• Subscribe

    TwitterCounter for @chrisjacobsontwitter / chrisjacobsonChris Jacobson on FacebookChris Jacobson on YouTube

Why You Still Need a Day Job Before Becoming a Full Time Internet Marketer

February 8th, 2008 posted by · 4 Comments

Office SpaceBefore I decided to pack it in and say no to brown bagging my lunch every weekday, I was funding my love for internet marketing. Most people have the idea that they can throw up a website, slap some ads on there and then walk away and retire a couple months later. Ha! Don’t even think about it. I was chatting about this with my friend who works at Landrum HR, a recruiting company, and she agreed with me. Before quitting your job to become a full time internet playa marketer, there are a few things to consider.

  • Do you have enough money saved up?
    Most internet businesses fail their first year online, or never get off the ground to begin with. Making sure you have enough funds built up to live on while you wait for your business to progress is a necessity. The last thing you want to do is go crawling into your boss’ office asking for your day job back.
  • Do you have health or dental insurance?
    Most employers will provide you with medical and dental benefits as long as you’re on the payroll. But what happens when you decide to quit? Shop around for the best coverage on your own to make sure you and your loved ones are taken care of now that you’re working on your own. CAA (Canadian Automobile Association), similar to AAA in the U.S. provides reasonable rate coverage for its members. Some companies don’t even require you take a physical to get approved.
  • Are you contributing to a retirement fund or RRSP?
    Many employers allow their employees to have contributions from their paycheck automatically deducted to go towards a pension plan. When you decide to go in your own direction, it’s completely up to you to make sure you’re putting away a percentage of your earnings (usually 10-20% every two weeks) towards a retirement plan, investment or RRSP. If you don’t want to keep blogging or creating PPC campaigns when you’re 75, you need to make sure you’re prepared financially.
  • Fund your online business and create a residual income before quitting your job.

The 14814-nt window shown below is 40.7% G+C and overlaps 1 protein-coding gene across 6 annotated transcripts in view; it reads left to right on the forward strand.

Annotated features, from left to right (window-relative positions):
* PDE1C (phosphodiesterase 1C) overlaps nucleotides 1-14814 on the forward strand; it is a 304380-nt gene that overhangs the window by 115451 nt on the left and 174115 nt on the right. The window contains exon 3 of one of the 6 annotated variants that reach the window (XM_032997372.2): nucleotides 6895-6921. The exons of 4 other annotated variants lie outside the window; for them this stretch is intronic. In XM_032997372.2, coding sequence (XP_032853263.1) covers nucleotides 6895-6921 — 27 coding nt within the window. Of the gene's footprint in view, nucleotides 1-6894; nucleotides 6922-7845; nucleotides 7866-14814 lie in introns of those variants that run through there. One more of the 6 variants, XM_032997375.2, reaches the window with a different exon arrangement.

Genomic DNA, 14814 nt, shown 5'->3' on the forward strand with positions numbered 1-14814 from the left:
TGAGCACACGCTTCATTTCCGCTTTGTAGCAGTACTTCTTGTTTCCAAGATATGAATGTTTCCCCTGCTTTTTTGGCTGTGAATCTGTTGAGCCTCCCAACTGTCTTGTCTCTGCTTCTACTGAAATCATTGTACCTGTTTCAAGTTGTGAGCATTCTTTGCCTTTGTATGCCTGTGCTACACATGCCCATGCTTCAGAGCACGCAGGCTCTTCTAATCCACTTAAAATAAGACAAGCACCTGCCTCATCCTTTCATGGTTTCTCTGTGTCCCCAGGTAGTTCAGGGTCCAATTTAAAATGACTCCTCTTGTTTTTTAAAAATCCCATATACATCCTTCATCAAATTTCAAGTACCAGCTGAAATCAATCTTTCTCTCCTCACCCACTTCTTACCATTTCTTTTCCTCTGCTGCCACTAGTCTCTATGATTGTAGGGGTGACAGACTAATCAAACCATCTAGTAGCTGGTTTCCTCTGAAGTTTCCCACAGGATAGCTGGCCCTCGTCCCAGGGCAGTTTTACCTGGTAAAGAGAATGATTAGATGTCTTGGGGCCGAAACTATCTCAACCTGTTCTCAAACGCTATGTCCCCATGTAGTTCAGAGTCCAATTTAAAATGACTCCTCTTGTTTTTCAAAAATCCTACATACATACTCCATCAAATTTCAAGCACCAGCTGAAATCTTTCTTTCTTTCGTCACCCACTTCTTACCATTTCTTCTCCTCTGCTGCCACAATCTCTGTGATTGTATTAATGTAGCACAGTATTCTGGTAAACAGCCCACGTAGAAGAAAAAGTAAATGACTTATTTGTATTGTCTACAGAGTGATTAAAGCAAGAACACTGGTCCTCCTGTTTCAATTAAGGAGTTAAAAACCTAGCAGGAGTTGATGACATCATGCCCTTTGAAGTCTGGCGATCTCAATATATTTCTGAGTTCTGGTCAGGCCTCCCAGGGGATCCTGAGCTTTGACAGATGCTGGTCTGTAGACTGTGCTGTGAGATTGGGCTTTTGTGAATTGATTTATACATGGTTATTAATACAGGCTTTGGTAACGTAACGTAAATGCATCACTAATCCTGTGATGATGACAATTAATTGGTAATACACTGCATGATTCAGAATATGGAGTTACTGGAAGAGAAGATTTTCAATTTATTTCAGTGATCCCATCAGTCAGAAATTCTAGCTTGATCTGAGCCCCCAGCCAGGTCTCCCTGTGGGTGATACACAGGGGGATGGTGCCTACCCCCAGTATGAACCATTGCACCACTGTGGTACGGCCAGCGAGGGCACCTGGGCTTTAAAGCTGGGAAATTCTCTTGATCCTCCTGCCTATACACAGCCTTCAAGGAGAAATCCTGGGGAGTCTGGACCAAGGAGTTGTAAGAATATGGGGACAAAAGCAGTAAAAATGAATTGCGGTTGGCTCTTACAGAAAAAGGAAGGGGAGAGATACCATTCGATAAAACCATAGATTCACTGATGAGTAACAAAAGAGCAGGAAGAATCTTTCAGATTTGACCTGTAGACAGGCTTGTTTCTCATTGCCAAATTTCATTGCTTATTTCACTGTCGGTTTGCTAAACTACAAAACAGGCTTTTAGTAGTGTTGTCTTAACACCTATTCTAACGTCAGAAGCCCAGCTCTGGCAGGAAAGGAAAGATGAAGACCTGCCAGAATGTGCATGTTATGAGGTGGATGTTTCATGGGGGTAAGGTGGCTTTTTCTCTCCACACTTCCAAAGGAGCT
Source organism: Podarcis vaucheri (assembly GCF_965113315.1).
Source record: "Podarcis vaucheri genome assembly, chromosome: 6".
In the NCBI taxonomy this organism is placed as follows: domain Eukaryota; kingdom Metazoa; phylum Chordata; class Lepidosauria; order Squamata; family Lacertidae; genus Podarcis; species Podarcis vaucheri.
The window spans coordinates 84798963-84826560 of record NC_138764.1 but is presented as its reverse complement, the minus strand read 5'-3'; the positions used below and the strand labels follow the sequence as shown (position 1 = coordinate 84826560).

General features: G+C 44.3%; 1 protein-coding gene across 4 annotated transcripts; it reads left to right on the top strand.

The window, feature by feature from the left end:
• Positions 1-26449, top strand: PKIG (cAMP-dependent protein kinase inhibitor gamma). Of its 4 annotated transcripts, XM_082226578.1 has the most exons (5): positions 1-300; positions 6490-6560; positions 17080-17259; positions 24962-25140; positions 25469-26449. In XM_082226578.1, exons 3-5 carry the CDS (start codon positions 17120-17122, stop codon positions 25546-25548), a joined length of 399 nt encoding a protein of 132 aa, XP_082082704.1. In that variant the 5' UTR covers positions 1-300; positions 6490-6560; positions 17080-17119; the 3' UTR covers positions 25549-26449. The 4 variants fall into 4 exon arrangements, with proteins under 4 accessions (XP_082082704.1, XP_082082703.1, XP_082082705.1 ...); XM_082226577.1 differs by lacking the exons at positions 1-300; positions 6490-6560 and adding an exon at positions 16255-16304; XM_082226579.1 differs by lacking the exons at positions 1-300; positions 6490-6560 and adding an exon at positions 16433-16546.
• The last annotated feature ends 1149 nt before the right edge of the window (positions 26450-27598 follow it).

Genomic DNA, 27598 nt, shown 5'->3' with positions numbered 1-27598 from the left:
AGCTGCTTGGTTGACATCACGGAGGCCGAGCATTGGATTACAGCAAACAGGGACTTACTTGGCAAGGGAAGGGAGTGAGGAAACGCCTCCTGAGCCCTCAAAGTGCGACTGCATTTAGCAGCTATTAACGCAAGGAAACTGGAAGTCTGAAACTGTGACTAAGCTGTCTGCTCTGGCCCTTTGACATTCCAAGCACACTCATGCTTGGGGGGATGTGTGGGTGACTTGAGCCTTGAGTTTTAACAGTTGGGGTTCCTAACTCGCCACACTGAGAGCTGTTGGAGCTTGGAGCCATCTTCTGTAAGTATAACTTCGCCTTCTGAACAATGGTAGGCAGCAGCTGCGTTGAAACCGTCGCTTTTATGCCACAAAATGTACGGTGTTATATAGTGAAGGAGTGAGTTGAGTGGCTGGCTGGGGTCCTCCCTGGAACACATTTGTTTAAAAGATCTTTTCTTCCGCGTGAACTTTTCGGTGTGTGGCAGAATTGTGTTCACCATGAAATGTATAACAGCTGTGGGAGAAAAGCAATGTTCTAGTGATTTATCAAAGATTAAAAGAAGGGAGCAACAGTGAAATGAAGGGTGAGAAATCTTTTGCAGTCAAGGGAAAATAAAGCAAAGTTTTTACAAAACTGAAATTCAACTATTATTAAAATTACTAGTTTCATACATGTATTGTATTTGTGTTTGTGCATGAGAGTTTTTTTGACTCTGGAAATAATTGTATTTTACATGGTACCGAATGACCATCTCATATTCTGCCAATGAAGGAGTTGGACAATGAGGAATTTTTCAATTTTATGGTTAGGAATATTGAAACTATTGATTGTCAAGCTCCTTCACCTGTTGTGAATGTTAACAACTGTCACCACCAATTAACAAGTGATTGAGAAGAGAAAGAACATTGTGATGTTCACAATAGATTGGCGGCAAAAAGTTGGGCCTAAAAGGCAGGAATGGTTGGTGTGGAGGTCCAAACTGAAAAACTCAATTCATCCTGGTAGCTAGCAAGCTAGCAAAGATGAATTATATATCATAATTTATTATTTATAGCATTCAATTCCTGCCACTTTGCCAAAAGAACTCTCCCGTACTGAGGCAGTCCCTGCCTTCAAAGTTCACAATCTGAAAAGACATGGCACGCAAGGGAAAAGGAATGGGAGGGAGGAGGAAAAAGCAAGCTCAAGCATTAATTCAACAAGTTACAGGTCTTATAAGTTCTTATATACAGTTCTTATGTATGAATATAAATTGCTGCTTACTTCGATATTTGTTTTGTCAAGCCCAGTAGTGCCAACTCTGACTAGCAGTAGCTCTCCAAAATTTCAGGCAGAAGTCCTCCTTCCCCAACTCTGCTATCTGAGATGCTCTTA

Probably the most important factor here is making sure that what you’re getting into is going to be worth your while. Before I quit my day job, I funded my PPC campaigns, hosting fees, business start up costs etc., with my everyday paycheck. I knew that if my attempts at creating an online business failed, I still had my regular job to fall back on. The first year I began working online, it was nice to have a guaranteed income coming in to reinforce my online business funding. The point where I decided to quit and become a full time internet marketer was the day I realized my online income outweighed my normal income. It was a nice feeling, but a bit scary at the same time. Since then I’ve never looked back and it feels great!

Photo: Office Space – 20th Century Fox

Tweet This Tweet This Post!
4 Comments so far
  1. Hustle MyAvatars 0.2

    Chris this is a really solid article with excellent advice. Everyone buys the dream of quitting their jobs and living the internet lifestyle. But like you advised, a person needs to keep their head screwed on right until they’re in a financial position to kick that job good-bye. If I hadn’t become disabled I would’ve worked my job until I had at least 2 years of living expenses + consistent online earnings equal to my monthly salary. Now I don’t have that option. I know I’m going to make it happen for myself and my family this year, but it is a struggle because of something that I didn’t anticipate/forsee.

  2. Josh Proxy MyAvatars 0.2

    Unless you are a student and don’t have a job in the first place 🙂

  3. Wes Mahler MyAvatars 0.2

    Your article has some good points in it, my friend whom had a job, quit to do his online business full time only to find it failing, and finding himself in a worse position later on.

    Luckily however, everyone has done extraordinarily well, I mean very well, in the thousands if not millions of dollars a year in sales now. But I’d agree, plan it out, if your going to make a long term decision, take a long time to make sure it is at least thought out all the way through. Health Insurance can be a killer, and even I’m suspectible to that because I’m a bootstraping entrepreneur and an really bad emergency could bring up major problems.

  4. Wes Mahler MyAvatars 0.2


    Luckily however, everyone *else* besides him has done extraordinarily well,